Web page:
By placing your global groups in appropriate organizational units (OUs), you can delegate group maintenance to the appropriate administrators and conduct queries to monitor access throughout the enterprise. You can document a resource group's business owner by using the Managed By tab of the group object in AD, which Figure 2 shows. To reach the Managed By tab, open the Microsoft Management Console (MMC) Active Directory for Users and Computers snap-in, double-click the group whose owner you want to document, and select the Managed By tab. After you've implemented nested global groups, you'll need to look at directory and file permissions only when you create a new resource or perform an audit to check whether the group structure responds to the file permissions.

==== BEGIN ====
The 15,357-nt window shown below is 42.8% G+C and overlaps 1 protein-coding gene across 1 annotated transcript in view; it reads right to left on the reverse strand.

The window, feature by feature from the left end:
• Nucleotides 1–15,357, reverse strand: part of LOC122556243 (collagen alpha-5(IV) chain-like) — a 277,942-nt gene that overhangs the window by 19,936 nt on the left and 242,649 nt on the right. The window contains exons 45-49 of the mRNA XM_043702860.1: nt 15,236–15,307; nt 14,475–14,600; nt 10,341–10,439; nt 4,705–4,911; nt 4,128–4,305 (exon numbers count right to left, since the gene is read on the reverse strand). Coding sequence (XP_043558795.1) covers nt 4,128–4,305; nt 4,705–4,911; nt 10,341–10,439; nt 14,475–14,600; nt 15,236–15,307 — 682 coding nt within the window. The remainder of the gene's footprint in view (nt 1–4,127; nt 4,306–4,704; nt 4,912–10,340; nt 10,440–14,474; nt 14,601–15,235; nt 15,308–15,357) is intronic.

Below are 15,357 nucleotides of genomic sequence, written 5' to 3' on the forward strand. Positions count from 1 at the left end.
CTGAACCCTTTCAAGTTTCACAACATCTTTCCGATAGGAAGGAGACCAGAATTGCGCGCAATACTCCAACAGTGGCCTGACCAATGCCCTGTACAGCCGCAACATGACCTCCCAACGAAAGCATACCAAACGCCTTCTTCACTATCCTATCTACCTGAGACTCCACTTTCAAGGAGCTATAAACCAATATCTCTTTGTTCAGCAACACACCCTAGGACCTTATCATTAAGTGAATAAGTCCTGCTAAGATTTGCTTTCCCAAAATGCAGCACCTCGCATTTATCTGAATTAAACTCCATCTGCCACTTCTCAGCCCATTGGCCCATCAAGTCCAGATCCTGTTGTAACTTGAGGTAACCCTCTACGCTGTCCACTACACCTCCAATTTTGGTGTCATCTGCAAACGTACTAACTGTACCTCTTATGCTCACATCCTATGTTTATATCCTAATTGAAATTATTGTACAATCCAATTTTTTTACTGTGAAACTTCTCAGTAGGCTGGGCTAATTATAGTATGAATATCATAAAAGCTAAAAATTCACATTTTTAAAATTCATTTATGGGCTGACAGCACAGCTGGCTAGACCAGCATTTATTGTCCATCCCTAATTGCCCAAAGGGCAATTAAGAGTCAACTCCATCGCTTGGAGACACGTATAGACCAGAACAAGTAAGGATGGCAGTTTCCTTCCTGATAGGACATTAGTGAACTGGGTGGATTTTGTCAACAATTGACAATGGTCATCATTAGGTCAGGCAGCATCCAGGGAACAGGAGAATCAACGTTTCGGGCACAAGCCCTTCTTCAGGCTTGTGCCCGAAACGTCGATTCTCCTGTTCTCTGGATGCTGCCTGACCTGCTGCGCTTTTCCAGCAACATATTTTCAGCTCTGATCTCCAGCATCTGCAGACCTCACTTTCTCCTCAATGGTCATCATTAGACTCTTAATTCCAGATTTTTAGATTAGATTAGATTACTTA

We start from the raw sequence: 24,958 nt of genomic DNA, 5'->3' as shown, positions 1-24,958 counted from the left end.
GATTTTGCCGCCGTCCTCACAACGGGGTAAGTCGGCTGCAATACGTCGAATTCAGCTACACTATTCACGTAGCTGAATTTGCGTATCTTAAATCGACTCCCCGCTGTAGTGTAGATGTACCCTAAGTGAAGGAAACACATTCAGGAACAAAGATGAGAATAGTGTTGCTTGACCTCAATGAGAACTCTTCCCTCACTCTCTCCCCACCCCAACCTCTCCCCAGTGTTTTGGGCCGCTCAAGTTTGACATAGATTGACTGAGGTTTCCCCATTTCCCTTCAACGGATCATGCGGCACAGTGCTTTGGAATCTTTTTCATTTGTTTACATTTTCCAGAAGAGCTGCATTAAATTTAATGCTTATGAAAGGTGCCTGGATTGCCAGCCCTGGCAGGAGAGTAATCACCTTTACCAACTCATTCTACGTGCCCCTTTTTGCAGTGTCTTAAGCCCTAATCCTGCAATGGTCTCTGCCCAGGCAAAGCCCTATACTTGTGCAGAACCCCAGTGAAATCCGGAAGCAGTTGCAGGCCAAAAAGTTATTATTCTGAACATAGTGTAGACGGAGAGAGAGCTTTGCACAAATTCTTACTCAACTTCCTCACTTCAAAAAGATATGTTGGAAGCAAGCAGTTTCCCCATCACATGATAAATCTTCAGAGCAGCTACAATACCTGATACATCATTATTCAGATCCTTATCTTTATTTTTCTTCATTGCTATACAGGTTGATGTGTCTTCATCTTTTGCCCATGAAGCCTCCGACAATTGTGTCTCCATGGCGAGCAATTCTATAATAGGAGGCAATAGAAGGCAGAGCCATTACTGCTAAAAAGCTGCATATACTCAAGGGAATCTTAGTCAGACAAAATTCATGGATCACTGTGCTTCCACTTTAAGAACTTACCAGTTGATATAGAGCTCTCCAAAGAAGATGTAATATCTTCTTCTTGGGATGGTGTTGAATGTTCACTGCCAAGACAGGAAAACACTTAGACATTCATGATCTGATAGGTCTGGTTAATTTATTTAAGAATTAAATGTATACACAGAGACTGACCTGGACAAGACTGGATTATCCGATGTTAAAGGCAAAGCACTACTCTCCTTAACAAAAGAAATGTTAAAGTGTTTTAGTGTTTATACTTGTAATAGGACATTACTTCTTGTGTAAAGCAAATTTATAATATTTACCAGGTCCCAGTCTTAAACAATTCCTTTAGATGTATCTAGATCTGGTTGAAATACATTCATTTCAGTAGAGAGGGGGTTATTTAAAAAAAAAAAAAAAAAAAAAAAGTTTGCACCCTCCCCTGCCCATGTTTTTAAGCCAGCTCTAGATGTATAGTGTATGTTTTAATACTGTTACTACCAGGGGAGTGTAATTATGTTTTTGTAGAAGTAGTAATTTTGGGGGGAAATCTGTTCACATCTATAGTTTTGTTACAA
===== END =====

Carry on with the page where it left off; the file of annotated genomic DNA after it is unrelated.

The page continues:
The two-level access-control method is the best way I've found to determine who has access to resources in your system. The method fulfills the crucial requirements of any access-control method: It involves resource owners in access-control decisions, and it's easy to maintain, self-documenting, and verifiable. The additional option of delegating group membership management to business owners is just that - an option to use if it fits your needs.